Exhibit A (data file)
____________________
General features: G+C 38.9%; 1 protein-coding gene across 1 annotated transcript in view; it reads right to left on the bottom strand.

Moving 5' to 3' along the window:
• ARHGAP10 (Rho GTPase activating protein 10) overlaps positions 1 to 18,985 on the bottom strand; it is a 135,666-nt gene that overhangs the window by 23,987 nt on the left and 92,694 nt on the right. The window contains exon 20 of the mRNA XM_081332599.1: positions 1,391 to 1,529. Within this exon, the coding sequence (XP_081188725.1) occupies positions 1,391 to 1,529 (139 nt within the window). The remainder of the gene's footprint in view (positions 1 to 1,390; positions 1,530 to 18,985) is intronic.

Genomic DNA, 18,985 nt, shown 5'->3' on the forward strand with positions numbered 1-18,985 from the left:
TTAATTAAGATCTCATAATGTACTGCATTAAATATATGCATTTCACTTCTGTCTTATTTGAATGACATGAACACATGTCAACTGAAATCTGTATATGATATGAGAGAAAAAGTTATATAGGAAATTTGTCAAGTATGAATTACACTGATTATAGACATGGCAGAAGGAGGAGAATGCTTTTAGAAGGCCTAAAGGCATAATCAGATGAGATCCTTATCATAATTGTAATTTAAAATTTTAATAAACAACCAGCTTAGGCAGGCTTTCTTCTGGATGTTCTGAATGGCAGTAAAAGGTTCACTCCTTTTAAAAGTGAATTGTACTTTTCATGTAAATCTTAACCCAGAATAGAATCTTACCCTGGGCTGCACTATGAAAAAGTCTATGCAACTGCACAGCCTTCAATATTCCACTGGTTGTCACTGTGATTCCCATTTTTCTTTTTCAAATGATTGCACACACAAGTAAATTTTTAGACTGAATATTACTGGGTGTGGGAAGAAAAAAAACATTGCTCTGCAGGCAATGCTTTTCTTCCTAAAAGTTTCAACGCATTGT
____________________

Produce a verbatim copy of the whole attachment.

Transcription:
General features: G+C 38.9%; 1 protein-coding gene across 1 annotated transcript in view; it reads right to left on the bottom strand.

Moving 5' to 3' along the window:
• ARHGAP10 (Rho GTPase activating protein 10) overlaps positions 1 to 18,985 on the bottom strand; it is a 135,666-nt gene that overhangs the window by 23,987 nt on the left and 92,694 nt on the right. The window contains exon 20 of the mRNA XM_081332599.1: positions 1,391 to 1,529. Within this exon, the coding sequence (XP_081188725.1) occupies positions 1,391 to 1,529 (139 nt within the window). The remainder of the gene's footprint in view (positions 1 to 1,390; positions 1,530 to 18,985) is intronic.

Genomic DNA, 18,985 nt, shown 5'->3' on the forward strand with positions numbered 1-18,985 from the left:
TTAATTAAGATCTCATAATGTACTGCATTAAATATATGCATTTCACTTCTGTCTTATTTGAATGACATGAACACATGTCAACTGAAATCTGTATATGATATGAGAGAAAAAGTTATATAGGAAATTTGTCAAGTATGAATTACACTGATTATAGACATGGCAGAAGGAGGAGAATGCTTTTAGAAGGCCTAAAGGCATAATCAGATGAGATCCTTATCATAATTGTAATTTAAAATTTTAATAAACAACCAGCTTAGGCAGGCTTTCTTCTGGATGTTCTGAATGGCAGTAAAAGGTTCACTCCTTTTAAAAGTGAATTGTACTTTTCATGTAAATCTTAACCCAGAATAGAATCTTACCCTGGGCTGCACTATGAAAAAGTCTATGCAACTGCACAGCCTTCAATATTCCACTGGTTGTCACTGTGATTCCCATTTTTCTTTTTCAAATGATTGCACACACAAGTAAATTTTTAGACTGAATATTACTGGGTGTGGGAAGAAAAAAAACATTGCTCTGCAGGCAATGCTTTTCTTCCTAAAAGTTTCAACGCATTGT